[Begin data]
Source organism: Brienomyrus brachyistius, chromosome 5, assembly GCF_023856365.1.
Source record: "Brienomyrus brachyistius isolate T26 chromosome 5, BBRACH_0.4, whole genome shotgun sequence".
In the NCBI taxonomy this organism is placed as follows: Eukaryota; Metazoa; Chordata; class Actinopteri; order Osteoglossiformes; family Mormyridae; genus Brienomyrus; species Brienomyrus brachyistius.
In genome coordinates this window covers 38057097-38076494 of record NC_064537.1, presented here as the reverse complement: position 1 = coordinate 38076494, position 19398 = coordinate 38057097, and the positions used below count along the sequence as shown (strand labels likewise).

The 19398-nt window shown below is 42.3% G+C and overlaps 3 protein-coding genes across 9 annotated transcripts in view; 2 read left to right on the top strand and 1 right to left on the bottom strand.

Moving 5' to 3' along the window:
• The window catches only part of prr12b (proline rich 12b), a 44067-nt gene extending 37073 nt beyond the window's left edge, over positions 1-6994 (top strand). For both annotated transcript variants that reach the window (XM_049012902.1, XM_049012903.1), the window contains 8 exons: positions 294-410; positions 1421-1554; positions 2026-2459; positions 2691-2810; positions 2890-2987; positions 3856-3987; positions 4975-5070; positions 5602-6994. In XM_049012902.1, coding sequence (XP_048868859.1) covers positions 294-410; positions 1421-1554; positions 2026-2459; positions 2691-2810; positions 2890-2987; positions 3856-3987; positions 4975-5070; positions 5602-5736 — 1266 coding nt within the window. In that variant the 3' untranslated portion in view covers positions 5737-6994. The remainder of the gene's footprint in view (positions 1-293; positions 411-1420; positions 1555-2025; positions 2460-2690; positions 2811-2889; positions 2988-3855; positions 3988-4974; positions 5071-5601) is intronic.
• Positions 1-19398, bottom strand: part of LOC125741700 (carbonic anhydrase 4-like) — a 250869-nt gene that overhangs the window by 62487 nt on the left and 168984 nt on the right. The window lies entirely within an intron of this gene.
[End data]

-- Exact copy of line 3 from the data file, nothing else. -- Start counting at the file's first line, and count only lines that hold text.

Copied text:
In the NCBI taxonomy this organism is placed as follows: Eukaryota; Metazoa; Chordata; class Actinopteri; order Osteoglossiformes; family Mormyridae; genus Brienomyrus; species Brienomyrus brachyistius.